Purchasing a leather purse is an investment that should last for many years—if properly maintained. Leather is a natural animal hide that's porous and easily absorbs oils from the skin and other sources. Faux leather can stain quite easily, too. Regardless of which kind you own, regular care for your bag is essential, especially when spills and stains happen. Examine the inside of your bag for care labels. Follow any recommended cleaning guidelines, and attempt to identify any stains (e.g., ink, food, or general grime) for treating.
How Often to Clean Leather Purses
Even if your bag is free of spots, monthly cleaning will keep it looking sharp. If you don't have a real leather purse, these tips can also help to spruce up a faux leather handbag.
Equipment / Tools
- Soft-bristled brush
- Cotton swabs (optional)
- Leather soap
- 2 cleaning cloths
- Lint roller
- Leather conditioner or white vinegar and linseed oil (optional)
- Metal polish (optional)
|How to Wash a Leather Purse|
|Cycle Type||Do not use washer|
|Dryer Cycle Type||Do not use dryer|
|Special Treatment||Use white cloth|
|Iron Settings||Do not iron|
Empty the Bag
Start by taking everything out of the pockets, opening all zippers and clasps, and shaking the purse upside down to dislodge smaller items, dirt, and trash.
Remove Debris From the Liner
If the bag has a fabric lining, pull the interior lining to the outside. Use a lint roller to capture dust and crumbs. You can also use the fabric brush attachment of a vacuum to tackle the interior. If the bag has no fabric lining, wipe down the inside with a slightly water-dampened cloth.
Purchase a good leather soap. Add a couple of drops to some warm water, and then dip in a clean, soft white cloth (avoid using colored rags as they can cause dye transfer). Wring out excess moisture, and wipe down the outside of your leather bag.
After wiping it down, buff the bag dry with another white cloth. The leather should start to feel more supple and begin to shine.
Clean the Hardware
Use a metal polish or brass cleaner to brighten your bag's hardware. Dip a cotton swab in the polish, and apply it to the metal. Use a white cloth to buff away the tarnish. Rub gently as most hardware is simply plated base metal, which can sometimes flake. Be very careful to keep the cleaner off the leather or any fabric trim because it can cause discoloration.
Condition the Purse
Finish by applying a leather conditioner to help the bag remain flexible and stain resistant. You can purchase high-quality commercial leather conditioners online or at your local home improvement store. Follow the application instructions on the label.
You can make a leather conditioner by mixing 1 part white vinegar with 2 parts linseed oil. Dip a white cloth into the mixture, and gently rub it into the leather. Allow to soak for 15 minutes, and then buff dry with a clean rag. Note that linseed oil may slightly darken the leather.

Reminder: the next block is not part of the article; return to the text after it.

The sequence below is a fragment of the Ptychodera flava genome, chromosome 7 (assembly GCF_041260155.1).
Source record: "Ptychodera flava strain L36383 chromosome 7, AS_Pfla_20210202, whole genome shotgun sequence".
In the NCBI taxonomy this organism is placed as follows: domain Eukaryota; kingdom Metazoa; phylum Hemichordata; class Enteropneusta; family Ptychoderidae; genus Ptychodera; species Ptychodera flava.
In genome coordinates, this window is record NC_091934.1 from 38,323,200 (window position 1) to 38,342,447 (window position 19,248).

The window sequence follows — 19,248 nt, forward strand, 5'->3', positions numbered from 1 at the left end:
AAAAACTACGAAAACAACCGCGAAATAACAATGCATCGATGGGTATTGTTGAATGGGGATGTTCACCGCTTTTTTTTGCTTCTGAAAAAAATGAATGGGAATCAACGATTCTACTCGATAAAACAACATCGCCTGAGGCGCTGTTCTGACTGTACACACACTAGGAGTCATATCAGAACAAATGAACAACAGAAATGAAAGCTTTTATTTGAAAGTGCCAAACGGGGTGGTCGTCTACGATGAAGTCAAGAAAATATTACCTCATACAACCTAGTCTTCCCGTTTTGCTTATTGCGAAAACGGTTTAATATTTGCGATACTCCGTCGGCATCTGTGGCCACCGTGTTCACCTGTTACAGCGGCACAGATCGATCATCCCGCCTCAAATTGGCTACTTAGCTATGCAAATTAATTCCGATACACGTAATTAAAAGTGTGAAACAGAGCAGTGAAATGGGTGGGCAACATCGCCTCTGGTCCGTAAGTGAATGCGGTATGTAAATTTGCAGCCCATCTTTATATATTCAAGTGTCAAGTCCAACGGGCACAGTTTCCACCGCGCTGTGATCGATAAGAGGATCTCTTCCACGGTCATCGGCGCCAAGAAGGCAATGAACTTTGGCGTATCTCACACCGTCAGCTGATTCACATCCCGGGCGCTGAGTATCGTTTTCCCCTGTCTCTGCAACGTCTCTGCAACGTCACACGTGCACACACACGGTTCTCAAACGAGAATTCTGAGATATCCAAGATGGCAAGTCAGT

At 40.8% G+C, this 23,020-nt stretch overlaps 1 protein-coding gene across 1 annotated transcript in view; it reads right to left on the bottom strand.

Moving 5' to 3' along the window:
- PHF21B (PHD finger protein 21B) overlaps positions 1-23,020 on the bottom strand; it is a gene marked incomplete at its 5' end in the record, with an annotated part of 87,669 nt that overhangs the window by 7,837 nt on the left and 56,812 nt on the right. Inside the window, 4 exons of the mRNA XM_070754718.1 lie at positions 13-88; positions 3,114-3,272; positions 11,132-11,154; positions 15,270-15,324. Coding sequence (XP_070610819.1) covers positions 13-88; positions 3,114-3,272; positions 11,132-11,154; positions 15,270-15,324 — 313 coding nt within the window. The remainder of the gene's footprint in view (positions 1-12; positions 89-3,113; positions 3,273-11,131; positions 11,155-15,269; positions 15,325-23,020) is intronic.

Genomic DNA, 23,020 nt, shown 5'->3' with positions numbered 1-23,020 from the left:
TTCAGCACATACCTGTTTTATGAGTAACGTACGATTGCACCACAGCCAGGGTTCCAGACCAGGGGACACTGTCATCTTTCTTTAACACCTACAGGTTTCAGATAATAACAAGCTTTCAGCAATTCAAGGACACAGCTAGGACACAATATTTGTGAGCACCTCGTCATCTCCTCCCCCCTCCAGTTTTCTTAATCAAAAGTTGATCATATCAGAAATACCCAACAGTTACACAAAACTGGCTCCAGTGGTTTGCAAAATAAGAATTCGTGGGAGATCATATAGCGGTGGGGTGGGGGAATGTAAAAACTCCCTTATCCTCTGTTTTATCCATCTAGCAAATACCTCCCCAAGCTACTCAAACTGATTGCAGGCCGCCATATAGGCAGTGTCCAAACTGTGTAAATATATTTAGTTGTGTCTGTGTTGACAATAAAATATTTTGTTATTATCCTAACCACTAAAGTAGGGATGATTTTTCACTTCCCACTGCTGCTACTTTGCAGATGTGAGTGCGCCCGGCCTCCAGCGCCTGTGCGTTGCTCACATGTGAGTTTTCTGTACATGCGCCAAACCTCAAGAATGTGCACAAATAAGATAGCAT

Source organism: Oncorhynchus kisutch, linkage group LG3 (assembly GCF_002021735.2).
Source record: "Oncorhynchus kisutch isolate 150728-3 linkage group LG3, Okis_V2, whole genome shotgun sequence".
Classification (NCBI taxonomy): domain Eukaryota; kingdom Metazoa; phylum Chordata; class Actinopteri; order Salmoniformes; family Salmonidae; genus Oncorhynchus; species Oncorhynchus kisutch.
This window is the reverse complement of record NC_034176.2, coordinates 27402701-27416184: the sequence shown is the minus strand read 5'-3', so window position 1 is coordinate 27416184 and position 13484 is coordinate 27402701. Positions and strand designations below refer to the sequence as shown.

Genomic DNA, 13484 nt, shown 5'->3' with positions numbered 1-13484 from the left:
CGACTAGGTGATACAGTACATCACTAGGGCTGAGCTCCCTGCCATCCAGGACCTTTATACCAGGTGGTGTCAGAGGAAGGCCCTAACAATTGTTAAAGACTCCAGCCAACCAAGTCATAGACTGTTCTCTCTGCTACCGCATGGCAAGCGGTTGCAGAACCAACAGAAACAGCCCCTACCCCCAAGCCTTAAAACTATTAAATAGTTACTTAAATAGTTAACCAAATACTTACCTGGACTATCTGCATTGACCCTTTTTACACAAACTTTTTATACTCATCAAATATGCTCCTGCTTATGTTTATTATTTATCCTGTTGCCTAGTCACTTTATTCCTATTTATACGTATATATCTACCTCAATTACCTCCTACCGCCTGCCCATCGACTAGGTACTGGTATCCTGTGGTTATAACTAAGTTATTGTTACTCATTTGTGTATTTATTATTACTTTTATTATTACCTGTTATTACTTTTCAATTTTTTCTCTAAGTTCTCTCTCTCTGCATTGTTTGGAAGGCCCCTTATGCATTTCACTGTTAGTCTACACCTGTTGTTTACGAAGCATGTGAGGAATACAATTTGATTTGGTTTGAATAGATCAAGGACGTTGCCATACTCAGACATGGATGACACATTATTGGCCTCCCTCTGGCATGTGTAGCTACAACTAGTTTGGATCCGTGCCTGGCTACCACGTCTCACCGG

Storing Leather Purses
Never store leather handbags in plastic bags. The plastic can stick to the leather, and it may pull off the outer layer and ruin your bag. Also, plastic bags trap moisture, which can lead to mildew and the yellowing of white leather. Use a dust bag, an old pillowcase, or a cotton bag to store your purses to prevent dust from accumulating during off-season storage. The fabric bag will allow the leather to breathe and help it remain soft and flexible.
Stuff your handbags with tissue paper when not in use so they keep their shape. Don't hang them; store them upright or flat so the straps aren't stressed.
If your bag breaks or rips in some way, it's best to take it to a shoe repair shop where they have the professional tools to do the job. You could also try a mail-in purse repair service. Some luxury handbag companies, such as Chanel, Mulberry, and Givenchy, will provide complimentary repairs within a year of purchase.
If you have a minor fix, such as fraying on purse straps, try a tear mender adhesive, found in fabric and craft stores. Trim off loose threads, use the adhesive per instructions, and allow to fully dry before using.
Treating Stains on Leather Purses
Some of the most common stains found on the inside and outside of leather handbags are ink, blood, food, and wine. The sooner you can treat the spots, the easier they'll be to remove. If your handbag gets a stain that you'd rather not remove yourself, some dry cleaners specialize in treating leather.
Determine if you have a full-grain leather purse, which is considered "unfinished." An unfinished leather purse with stains usually requires a professional to clean it. If you sprinkle a couple drops of water on your purse and they aren't absorbed into the skin, it's a finished leather purse, which has an added layer of protection, and stains can usually be removed at home. After removing any of the following stains, apply a leather conditioner to the entire bag.
- Ink: Rubbing alcohol (isopropyl alcohol) works best for home removal of ink stains from leather. Use a cotton swab to apply the alcohol to your bag, and then blot until the stain is removed. Dab the spot dry with another clean cloth. Repeat if necessary.
- Food and oil: Sprinkle the grease or oil stain with talcum powder, cornstarch, or baking soda. Pat in the powder, and let it sit on the stain overnight. Brush off the powder in the morning with a soft-bristled brush.
- Wine: Mix a paste of equal parts cream of tartar and lemon juice. Apply the paste to the leather, allow to sit for 10 minutes, and then wipe it off. Allow to dry thoroughly, and repeat if necessary.